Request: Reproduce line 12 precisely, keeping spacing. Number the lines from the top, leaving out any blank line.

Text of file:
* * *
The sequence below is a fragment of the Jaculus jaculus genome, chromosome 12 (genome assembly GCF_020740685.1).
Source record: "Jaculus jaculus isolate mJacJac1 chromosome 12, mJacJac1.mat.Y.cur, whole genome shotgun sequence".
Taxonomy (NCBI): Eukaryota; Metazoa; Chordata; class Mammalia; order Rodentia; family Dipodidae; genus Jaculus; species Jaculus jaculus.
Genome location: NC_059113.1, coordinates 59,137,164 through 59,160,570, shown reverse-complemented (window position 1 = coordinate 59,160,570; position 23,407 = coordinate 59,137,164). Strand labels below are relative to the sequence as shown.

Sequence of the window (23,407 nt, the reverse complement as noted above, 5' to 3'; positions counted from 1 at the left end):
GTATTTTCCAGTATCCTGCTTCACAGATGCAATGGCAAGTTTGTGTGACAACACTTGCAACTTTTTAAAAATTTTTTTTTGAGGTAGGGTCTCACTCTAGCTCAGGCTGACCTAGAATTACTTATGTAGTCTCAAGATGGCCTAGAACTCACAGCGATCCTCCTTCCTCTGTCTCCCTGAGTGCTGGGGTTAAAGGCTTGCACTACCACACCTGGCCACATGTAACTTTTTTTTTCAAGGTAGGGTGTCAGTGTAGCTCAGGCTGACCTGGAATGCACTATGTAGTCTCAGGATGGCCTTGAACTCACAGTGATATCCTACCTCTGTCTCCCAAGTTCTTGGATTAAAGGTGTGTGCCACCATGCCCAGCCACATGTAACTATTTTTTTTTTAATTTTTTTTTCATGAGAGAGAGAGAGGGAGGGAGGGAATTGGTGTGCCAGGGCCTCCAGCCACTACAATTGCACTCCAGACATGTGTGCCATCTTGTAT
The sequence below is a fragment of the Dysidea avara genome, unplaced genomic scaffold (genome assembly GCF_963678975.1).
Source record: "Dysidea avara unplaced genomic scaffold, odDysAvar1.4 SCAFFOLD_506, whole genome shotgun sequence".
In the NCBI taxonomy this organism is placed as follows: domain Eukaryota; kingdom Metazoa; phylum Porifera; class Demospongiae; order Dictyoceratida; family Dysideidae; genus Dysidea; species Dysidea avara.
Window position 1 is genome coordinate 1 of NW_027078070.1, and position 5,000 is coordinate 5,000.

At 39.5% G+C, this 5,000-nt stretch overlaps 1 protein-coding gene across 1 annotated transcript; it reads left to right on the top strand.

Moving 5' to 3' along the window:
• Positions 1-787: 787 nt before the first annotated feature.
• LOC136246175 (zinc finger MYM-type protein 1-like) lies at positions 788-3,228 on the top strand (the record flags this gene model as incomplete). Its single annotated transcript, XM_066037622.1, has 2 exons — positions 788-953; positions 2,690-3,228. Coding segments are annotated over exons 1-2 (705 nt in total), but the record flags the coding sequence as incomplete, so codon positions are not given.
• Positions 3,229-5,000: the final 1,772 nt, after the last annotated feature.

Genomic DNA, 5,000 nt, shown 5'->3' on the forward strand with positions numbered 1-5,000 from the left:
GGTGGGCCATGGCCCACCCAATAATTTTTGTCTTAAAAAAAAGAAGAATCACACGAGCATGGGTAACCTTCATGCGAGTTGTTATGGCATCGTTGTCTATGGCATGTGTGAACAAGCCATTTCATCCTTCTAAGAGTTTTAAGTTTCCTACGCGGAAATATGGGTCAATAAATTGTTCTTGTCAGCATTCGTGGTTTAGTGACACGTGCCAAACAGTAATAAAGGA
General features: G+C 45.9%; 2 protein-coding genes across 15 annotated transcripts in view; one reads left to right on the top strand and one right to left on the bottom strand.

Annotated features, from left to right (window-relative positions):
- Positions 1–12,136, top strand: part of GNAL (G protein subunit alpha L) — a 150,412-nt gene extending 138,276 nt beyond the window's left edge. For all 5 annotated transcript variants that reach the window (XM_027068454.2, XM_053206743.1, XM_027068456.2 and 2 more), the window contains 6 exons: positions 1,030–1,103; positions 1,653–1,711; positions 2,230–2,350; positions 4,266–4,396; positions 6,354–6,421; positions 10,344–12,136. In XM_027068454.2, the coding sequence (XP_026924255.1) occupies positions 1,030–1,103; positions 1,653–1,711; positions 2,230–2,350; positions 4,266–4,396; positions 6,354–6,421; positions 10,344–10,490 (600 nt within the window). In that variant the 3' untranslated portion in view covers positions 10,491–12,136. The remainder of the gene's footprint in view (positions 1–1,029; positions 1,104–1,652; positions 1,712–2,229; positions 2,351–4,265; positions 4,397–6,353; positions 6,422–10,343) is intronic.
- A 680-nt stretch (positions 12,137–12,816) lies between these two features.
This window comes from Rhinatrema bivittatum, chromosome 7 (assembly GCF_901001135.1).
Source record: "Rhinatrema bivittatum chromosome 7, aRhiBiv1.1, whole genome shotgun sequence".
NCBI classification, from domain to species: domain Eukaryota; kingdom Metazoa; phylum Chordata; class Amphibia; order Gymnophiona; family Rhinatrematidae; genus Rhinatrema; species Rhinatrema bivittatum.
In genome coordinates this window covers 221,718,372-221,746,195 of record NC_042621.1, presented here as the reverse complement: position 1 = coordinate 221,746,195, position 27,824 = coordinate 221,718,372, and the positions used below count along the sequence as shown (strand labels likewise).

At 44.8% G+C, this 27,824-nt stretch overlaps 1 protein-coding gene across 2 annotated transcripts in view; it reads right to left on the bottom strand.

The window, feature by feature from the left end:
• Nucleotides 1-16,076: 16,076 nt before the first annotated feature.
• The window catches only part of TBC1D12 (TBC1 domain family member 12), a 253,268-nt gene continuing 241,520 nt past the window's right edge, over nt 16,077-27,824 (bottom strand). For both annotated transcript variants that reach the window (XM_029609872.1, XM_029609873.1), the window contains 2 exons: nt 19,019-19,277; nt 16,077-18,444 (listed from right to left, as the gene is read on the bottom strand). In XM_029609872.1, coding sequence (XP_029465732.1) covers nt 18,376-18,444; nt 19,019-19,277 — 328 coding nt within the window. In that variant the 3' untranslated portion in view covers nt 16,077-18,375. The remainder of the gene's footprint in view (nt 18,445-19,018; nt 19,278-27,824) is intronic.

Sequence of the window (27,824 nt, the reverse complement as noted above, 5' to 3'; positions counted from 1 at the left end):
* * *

Moving 5' to 3' along the window: